# python tutorial

Chapter 2 Basic Python for data manipulation

2.1 Overview:

Python is an object oriented interpreted language. It has gained popularity due to its strength and ease of use. You should read the entire tutorial at python.org. That being said, I do not expect that you will. Read as much as you can and then see if you can follow the scripts below. If you can't, read more of the tutorial.

2.2 Examples:

2.2.1 Assertions

An intensive variable is derived from two (or more) extensive variables

Mass of a compound ( M O 3 ) is an extensive variable

Volume ( V ) is an extensive variable

Concentration is an intensive variable ( M s V ).

The ideal gas law: PV = nRT ; n = PV RT

Ozone concentrations are reported in parts per billion (ppb) and the 1-h standard (.12) is in parts per million (ppm)

1 ppm =1 mol Mmol = 1 0 6 mol Mmo l air × 1 mol mo l air

1 mol = 1 ppm 1 0 6 × PV RT

2.2.2 Basic Calculations

Below is a script that converts a ppm based value to total moles. Here we will take the ozone National Ambient Air Quality Standard (NAAQS) and convert it to total moles in a model grid cell.

Code listing: Single Conversion with the Ideal Gas Law

################################################ # 1. Compute moles of ozone if the NAAQ Standard # is reached in a ground level model grid cell # at 95 degrees F ################################################ print "Starting example 1" # 1 - h Average Ozone Standard (NAAQS) o3_std_ppm = .12 # Surface air pressure is 1. atmosphere pressure = 1. # Ideal gas constant in m**3 * atm / K / mol ideal_gas_constant = 82.0574587E-6 # Volume for a single grid cell in the # 2006 TCEQ Model in m**3 area = 2000.**2 height = 33.89 volume = area * height # Typical Houston temperature temp_f = 86.9 temp_c = 5. / 9. * (temp_f - 32.) temp_k = 273. + temp_c # DegreesK # Moles of Air in grid cell air_mol = pressure * volume / ideal_gas_constant / temp_k # Mega mol of Air in grid cell at each time air_Mmol = air_mol / 1E6 # Moles of O3 at 1 - h O3 standard o3_std_mol = o3_std_ppm * air_Mmol print "\t","The number of moles of ozone in a grid cell at 86.9 F is", o3_std_mol print "\tGrid cell volume km**3:", volume / 1e3**3 print "Finished example 1"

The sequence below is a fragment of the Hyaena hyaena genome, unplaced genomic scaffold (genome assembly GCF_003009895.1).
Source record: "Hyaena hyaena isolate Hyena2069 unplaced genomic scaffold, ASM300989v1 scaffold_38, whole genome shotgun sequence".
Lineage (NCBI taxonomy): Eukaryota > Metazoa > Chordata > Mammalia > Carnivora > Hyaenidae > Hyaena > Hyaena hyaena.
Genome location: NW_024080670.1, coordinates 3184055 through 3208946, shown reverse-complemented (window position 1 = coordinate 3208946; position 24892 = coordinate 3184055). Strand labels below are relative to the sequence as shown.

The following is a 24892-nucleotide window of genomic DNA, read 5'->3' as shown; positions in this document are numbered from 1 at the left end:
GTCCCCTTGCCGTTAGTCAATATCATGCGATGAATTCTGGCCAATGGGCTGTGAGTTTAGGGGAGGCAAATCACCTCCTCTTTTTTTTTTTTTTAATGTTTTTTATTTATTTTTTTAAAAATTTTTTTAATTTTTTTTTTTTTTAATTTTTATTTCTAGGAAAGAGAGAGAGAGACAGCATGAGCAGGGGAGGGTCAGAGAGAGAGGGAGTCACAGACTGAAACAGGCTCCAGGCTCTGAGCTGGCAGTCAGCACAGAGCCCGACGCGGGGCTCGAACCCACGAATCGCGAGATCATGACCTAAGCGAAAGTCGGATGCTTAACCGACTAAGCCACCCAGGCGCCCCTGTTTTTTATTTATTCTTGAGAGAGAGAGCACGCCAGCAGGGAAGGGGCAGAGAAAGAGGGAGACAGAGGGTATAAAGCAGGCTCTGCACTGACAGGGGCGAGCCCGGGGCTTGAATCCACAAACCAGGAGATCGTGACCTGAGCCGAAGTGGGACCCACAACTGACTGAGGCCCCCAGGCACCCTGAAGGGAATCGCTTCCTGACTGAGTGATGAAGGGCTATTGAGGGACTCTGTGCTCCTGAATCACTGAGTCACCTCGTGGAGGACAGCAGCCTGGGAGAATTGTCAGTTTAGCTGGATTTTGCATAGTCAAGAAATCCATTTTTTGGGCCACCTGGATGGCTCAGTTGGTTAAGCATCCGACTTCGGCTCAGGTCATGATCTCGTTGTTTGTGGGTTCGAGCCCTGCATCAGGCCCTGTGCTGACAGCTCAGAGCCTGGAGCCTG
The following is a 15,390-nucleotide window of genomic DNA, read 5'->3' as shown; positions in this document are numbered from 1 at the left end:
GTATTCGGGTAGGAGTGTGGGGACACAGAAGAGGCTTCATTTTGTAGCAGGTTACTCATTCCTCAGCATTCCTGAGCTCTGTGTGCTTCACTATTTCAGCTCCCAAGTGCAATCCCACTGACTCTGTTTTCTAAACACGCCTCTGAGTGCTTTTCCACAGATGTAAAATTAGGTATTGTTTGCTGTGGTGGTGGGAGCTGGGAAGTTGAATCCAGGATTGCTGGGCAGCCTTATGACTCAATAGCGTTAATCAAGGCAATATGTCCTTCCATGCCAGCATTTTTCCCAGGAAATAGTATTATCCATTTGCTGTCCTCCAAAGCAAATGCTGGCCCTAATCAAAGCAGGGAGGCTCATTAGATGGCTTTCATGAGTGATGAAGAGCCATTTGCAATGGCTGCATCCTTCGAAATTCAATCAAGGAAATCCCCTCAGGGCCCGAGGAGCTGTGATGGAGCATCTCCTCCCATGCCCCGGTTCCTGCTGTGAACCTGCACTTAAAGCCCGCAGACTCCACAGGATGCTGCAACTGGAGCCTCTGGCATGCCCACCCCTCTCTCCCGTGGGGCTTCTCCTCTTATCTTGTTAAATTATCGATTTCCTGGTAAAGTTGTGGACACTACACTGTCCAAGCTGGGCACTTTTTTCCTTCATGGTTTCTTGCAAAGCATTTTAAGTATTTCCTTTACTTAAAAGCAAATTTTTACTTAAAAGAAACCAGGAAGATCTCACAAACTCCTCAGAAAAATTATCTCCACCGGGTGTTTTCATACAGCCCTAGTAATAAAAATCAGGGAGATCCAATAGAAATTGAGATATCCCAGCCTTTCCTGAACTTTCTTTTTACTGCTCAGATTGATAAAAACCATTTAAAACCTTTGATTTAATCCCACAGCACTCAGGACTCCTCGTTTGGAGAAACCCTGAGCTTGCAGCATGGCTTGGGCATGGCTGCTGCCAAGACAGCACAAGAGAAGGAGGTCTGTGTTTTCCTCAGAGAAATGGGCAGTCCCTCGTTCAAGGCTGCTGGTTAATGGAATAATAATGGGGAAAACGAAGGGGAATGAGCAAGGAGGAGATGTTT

2.2.2.1 Questions:

What happens if you change 5./9. to 5/9 ? Why?

What is the ** operator?

2.2.3 Iterative Calculations

Below is a script that converts the ozone NAAQS ppm based value to total moles for all hours of a day. During the day, the temperature varies and the script identifies the minimum number of moles. The looping is all done using the “for ... in” statements to iterate over Python lists.

Code listing: Iterative Conversion with the Ideal Gas Law

################################################ # 2. For a ground level grid cell with an hourly # varying temperature find the minimum moles of # ozone and the hour at which it occurs when the # NAAQ Standard is reached in a ground level ################################################ print "Starting example 2" # 1 - h Average Ozone Standard (NAAQS) o3_std_ppm = .12 # Surface air pressure is always 1. atmosphere pressure = 1. # Ideal gas constant in m**3 * atm / K / mol ideal_gas_constant = 82.0574587E-6 # Volume for a single grid cell in the # 2006 TCEQ Model in m**3 area = 2000.**2 height = 33.89 volume = area * height # For 24 hours add a temperature hourly_temp_f = [ 78.64, 78.26, 77.92, 77.70, 77.51, 77.34, \ 77.08, 78.44, 80.80, 82.71, 84.31, 85.61, \ 86.46, 86.90, 86.50, 85.80, 84.57, 83.59, \ 82.32, 81.04, 80.42, 80.03, 79.58, 79.17] # For each hourly Fahrenheit temperature, produce a celcius # temperature hourly_temp_c = [] for this_hour_temp_f in hourly_temp_f: hourly_temp_c.append(5. / 9. * (this_hour_temp_f - 32.)) # For each hourly celcius temperature, produce a Kelvin # temperature hourly_temp_k = [] for this_hour_temp_c in hourly_temp_c: hourly_temp_k.append(this_hour_temp_c + 273.) # Moles of Air in grid cell at each time hourly_air_mol = [] for this_hour_temp_k in hourly_temp_k: hourly_air_mol.append(pressure * volume / ideal_gas_constant \ / this_hour_temp_k) # Mega mol of Air in grid cell at each time hourly_air_Mmol = [] for this_hour_air_mol in hourly_air_mol: hourly_air_Mmol.append(this_hour_air_mol / 1E6) # Moles of O3 at 1 - h O3 standard hourly_o3_std_mol = [] for this_hour_air_Mmol in hourly_air_Mmol: hourly_o3_std_mol.append(this_hour_air_Mmol * o3_std_ppm) print "\t","The minimum moles of ozone in a grid cell is:" min_o3_std_mol=None min_o3_hour=None for this_hour_temp_f, this_hour_o3_std_mol in \ zip(hourly_temp_f, hourly_o3_std_mol): if this_hour_o3_std_mol